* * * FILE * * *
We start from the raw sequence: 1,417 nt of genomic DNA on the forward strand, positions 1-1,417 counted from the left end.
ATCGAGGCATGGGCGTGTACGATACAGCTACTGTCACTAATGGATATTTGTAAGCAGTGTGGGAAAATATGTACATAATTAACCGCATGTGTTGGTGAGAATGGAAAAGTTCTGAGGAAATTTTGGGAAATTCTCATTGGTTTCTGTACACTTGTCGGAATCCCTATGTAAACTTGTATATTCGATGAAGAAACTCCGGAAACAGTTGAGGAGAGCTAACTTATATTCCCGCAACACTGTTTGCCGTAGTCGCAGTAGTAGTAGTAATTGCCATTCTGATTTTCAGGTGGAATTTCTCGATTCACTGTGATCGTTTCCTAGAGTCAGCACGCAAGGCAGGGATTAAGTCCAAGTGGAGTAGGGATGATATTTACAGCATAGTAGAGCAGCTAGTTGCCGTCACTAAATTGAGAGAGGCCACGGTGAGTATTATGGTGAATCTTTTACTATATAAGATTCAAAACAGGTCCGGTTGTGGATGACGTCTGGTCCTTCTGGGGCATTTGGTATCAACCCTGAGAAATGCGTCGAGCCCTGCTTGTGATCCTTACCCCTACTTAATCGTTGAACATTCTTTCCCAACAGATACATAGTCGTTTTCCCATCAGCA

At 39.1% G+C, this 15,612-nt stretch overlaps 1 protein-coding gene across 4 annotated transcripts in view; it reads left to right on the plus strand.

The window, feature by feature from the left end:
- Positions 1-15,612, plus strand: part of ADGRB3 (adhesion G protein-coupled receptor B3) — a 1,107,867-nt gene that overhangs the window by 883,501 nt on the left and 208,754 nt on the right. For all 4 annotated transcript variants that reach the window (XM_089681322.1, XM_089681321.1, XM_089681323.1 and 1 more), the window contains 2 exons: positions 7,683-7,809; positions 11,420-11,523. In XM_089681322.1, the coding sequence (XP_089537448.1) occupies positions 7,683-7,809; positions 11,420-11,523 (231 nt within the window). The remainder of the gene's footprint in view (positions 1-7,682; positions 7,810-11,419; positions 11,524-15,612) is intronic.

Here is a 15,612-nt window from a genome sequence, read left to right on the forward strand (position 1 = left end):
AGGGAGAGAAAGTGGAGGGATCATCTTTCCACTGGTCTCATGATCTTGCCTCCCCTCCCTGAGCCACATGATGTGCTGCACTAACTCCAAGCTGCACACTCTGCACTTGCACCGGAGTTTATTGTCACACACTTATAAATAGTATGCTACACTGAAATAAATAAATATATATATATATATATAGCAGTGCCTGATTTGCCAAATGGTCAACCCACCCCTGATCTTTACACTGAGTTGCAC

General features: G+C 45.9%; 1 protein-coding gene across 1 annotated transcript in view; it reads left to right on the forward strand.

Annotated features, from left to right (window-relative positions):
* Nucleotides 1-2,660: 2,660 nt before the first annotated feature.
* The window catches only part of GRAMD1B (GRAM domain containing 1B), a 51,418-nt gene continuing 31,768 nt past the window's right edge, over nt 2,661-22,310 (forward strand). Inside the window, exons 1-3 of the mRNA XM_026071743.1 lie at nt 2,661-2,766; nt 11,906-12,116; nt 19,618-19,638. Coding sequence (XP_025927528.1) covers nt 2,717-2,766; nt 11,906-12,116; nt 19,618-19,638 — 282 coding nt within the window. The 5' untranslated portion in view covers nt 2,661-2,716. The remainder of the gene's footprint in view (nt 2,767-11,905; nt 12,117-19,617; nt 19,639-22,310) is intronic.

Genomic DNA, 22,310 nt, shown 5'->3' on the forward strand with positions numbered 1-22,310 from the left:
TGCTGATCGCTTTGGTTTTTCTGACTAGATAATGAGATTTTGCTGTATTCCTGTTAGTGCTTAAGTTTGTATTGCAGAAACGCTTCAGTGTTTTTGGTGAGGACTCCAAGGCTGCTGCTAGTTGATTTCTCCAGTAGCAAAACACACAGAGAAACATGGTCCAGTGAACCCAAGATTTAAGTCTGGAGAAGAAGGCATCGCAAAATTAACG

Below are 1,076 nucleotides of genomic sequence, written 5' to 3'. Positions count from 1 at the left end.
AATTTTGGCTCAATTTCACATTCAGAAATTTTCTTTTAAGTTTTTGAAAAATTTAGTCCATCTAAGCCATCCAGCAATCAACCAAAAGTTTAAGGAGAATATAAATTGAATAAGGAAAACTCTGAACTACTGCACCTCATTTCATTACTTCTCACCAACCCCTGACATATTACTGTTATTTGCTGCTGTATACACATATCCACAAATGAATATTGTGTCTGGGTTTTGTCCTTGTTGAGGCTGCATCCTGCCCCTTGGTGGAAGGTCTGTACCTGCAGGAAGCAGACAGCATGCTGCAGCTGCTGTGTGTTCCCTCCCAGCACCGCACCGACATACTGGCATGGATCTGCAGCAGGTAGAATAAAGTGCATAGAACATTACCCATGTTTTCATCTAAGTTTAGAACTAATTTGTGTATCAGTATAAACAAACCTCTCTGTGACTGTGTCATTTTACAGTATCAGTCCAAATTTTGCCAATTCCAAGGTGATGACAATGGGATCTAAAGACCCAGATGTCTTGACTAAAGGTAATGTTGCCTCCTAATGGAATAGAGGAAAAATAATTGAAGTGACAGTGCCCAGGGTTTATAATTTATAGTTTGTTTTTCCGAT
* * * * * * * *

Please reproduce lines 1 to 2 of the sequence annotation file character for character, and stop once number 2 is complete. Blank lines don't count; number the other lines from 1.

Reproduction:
We start from the raw sequence: 1,417 nt of genomic DNA on the forward strand, positions 1-1,417 counted from the left end.
ATCGAGGCATGGGCGTGTACGATACAGCTACTGTCACTAATGGATATTTGTAAGCAGTGTGGGAAAATATGTACATAATTAACCGCATGTGTTGGTGAGAATGGAAAAGTTCTGAGGAAATTTTGGGAAATTCTCATTGGTTTCTGTACACTTGTCGGAATCCCTATGTAAACTTGTATATTCGATGAAGAAACTCCGGAAACAGTTGAGGAGAGCTAACTTATATTCCCGCAACACTGTTTGCCGTAGTCGCAGTAGTAGTAGTAATTGCCATTCTGATTTTCAGGTGGAATTTCTCGATTCACTGTGATCGTTTCCTAGAGTCAGCACGCAAGGCAGGGATTAAGTCCAAGTGGAGTAGGGATGATATTTACAGCATAGTAGAGCAGCTAGTTGCCGTCACTAAATTGAGAGAGGCCACGGTGAGTATTATGGTGAATCTTTTACTATATAAGATTCAAAACAGGTCCGGTTGTGGATGACGTCTGGTCCTTCTGGGGCATTTGGTATCAACCCTGAGAAATGCGTCGAGCCCTGCTTGTGATCCTTACCCCTACTTAATCGTTGAACATTCTTTCCCAACAGATACATAGTCGTTTTCCCATCAGCA